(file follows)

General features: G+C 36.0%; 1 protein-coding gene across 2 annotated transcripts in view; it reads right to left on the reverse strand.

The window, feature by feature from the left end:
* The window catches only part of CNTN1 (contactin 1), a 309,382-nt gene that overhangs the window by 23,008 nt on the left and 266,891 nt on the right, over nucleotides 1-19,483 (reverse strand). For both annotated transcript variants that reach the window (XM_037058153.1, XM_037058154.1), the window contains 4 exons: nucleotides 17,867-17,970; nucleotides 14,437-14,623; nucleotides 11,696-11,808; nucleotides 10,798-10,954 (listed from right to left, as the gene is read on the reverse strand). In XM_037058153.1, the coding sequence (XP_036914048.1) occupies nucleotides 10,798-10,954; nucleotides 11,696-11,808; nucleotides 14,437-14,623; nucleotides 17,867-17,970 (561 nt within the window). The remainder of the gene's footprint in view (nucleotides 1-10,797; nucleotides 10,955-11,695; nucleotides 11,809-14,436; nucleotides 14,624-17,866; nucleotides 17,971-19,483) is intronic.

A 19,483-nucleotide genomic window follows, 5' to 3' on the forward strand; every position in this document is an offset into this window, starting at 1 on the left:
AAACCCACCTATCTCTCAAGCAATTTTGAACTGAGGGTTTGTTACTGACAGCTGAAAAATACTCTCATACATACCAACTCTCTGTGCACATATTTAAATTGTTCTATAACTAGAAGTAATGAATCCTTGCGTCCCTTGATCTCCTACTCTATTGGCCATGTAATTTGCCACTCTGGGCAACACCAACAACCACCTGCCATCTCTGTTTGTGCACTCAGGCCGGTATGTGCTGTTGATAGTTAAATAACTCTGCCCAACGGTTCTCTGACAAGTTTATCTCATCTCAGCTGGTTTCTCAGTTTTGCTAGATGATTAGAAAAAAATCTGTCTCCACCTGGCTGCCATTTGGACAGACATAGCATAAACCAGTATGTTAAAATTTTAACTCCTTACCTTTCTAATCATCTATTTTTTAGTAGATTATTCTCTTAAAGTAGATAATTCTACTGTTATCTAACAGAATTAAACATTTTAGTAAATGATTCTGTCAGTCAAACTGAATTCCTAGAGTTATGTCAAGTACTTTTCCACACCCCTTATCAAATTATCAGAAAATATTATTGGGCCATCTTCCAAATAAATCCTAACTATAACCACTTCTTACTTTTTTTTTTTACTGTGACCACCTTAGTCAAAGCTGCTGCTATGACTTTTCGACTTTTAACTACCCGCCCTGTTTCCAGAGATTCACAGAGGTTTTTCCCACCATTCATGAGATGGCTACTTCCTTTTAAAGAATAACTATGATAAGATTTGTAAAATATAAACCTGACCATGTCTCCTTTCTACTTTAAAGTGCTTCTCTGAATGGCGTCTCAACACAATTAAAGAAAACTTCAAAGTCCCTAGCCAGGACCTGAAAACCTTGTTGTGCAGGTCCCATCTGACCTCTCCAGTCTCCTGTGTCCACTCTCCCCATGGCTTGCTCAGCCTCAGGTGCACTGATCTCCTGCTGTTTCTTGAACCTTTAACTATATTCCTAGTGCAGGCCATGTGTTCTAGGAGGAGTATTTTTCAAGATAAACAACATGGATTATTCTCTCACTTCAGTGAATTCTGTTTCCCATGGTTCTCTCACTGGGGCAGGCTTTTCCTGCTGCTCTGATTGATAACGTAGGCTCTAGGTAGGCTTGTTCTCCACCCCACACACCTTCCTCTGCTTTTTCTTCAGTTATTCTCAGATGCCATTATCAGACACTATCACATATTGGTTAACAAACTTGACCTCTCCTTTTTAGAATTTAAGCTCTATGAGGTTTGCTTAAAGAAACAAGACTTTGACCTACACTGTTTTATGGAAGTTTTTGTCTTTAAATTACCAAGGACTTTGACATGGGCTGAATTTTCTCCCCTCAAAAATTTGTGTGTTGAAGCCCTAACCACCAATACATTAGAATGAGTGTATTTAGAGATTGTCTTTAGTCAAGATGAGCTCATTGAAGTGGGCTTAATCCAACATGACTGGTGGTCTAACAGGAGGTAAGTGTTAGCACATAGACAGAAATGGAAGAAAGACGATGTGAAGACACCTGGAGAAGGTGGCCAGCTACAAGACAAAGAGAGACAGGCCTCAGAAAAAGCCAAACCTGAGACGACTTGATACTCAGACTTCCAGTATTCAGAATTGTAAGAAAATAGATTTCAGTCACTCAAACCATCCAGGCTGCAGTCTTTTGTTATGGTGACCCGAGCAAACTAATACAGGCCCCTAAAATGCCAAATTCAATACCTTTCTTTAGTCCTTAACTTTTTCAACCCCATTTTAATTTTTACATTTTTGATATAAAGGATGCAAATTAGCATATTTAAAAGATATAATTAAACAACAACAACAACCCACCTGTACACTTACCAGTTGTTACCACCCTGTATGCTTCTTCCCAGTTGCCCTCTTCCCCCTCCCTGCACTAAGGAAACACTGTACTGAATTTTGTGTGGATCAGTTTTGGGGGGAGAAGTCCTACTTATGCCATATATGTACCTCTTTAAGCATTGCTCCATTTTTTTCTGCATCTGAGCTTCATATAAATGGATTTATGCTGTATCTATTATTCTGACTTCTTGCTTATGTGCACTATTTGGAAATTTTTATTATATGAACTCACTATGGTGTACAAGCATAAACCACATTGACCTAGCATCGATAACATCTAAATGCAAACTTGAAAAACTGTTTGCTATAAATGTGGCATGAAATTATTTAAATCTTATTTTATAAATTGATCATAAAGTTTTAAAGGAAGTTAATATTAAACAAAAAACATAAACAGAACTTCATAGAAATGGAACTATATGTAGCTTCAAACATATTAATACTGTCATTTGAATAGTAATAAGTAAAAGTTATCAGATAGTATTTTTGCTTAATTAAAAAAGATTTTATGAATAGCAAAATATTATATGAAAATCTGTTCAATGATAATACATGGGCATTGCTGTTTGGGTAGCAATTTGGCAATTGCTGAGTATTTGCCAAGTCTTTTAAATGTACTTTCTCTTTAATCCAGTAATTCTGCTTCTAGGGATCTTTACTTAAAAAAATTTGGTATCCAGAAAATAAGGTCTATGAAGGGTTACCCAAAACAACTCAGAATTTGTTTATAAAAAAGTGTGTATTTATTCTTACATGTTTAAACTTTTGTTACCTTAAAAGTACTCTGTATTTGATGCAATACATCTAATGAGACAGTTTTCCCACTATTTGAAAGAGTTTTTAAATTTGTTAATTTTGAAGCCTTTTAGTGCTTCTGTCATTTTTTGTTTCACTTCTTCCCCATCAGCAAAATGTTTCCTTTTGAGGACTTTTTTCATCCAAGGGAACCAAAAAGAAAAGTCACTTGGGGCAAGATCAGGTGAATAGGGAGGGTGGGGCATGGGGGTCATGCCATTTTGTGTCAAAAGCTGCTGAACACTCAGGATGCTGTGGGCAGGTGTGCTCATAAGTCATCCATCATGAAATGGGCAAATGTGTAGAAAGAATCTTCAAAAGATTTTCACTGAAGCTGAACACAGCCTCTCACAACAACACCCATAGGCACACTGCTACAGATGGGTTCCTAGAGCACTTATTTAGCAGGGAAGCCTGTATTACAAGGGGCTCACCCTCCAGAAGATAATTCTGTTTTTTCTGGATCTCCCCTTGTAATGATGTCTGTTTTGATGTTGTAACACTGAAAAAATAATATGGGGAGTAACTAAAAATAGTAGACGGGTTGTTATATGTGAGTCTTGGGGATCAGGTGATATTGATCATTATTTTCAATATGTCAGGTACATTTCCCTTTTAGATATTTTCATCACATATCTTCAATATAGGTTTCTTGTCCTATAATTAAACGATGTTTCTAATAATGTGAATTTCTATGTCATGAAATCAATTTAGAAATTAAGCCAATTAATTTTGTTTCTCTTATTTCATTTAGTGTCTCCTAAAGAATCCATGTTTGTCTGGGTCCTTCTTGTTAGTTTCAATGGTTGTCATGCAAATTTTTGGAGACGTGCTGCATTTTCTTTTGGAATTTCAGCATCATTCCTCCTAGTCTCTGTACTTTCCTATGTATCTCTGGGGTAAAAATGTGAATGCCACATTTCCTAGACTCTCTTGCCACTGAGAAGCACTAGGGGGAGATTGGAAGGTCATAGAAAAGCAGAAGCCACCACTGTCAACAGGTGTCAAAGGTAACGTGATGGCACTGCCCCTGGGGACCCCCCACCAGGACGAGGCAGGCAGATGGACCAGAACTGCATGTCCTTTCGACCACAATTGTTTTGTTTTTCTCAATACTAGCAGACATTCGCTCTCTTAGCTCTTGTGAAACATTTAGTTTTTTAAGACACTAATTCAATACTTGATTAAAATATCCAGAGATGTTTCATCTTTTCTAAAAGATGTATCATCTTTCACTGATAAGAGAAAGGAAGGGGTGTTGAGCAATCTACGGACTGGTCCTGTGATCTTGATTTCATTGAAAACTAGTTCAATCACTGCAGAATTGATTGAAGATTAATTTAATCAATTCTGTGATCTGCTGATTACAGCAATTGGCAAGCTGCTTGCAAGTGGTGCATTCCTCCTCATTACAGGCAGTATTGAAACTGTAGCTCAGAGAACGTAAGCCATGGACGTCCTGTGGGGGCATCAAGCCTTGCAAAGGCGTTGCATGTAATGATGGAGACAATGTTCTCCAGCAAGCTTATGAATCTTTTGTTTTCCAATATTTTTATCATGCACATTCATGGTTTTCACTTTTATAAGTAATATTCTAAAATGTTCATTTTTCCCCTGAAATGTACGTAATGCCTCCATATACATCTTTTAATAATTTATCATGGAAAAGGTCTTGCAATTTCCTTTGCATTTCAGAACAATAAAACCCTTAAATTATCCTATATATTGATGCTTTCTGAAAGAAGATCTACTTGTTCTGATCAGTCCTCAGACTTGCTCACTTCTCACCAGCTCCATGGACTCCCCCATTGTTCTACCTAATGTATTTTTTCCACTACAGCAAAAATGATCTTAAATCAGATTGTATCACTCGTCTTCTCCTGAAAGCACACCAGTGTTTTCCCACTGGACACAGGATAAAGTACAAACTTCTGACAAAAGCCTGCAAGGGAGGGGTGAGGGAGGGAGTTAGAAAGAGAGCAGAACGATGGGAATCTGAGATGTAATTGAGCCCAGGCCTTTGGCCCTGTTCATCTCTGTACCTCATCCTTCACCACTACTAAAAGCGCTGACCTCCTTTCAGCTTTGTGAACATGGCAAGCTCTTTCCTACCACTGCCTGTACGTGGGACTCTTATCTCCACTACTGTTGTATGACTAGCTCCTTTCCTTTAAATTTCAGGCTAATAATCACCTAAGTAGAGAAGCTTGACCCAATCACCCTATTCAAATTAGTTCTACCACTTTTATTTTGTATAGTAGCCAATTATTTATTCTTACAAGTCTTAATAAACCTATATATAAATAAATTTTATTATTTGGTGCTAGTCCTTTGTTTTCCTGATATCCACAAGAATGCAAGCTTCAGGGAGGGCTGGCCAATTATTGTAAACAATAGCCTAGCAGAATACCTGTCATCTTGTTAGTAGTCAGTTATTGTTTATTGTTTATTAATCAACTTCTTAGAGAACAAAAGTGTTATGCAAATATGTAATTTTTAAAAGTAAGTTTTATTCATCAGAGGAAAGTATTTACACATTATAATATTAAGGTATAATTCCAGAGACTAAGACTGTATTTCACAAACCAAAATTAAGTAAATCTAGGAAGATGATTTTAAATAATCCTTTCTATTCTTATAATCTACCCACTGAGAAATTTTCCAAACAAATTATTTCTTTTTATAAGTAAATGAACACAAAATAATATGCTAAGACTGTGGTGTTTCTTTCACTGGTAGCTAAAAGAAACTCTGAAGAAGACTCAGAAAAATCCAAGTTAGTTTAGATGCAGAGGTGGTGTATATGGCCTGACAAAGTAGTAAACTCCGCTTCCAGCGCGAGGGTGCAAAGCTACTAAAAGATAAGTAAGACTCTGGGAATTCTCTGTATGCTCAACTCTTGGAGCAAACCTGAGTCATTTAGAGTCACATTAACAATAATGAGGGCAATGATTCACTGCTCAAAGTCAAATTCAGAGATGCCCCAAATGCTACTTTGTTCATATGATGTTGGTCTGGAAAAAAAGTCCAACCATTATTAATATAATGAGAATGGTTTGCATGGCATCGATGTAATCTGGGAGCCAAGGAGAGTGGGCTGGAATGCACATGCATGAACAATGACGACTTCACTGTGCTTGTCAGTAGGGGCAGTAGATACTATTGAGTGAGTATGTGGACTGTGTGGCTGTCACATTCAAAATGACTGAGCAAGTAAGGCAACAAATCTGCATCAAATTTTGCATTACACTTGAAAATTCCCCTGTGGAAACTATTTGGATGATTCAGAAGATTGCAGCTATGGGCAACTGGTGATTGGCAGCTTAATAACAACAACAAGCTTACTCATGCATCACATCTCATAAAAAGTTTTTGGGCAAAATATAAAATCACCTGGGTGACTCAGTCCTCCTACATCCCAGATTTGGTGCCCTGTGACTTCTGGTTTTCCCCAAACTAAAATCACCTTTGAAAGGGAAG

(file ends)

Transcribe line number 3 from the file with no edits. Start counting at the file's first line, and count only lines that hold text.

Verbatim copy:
* The window catches only part of CNTN1 (contactin 1), a 309,382-nt gene that overhangs the window by 23,008 nt on the left and 266,891 nt on the right, over nucleotides 1-19,483 (reverse strand). For both annotated transcript variants that reach the window (XM_037058153.1, XM_037058154.1), the window contains 4 exons: nucleotides 17,867-17,970; nucleotides 14,437-14,623; nucleotides 11,696-11,808; nucleotides 10,798-10,954 (listed from right to left, as the gene is read on the reverse strand). In XM_037058153.1, the coding sequence (XP_036914048.1) occupies nucleotides 10,798-10,954; nucleotides 11,696-11,808; nucleotides 14,437-14,623; nucleotides 17,867-17,970 (561 nt within the window). The remainder of the gene's footprint in view (nucleotides 1-10,797; nucleotides 10,955-11,695; nucleotides 11,809-14,436; nucleotides 14,624-17,866; nucleotides 17,971-19,483) is intronic.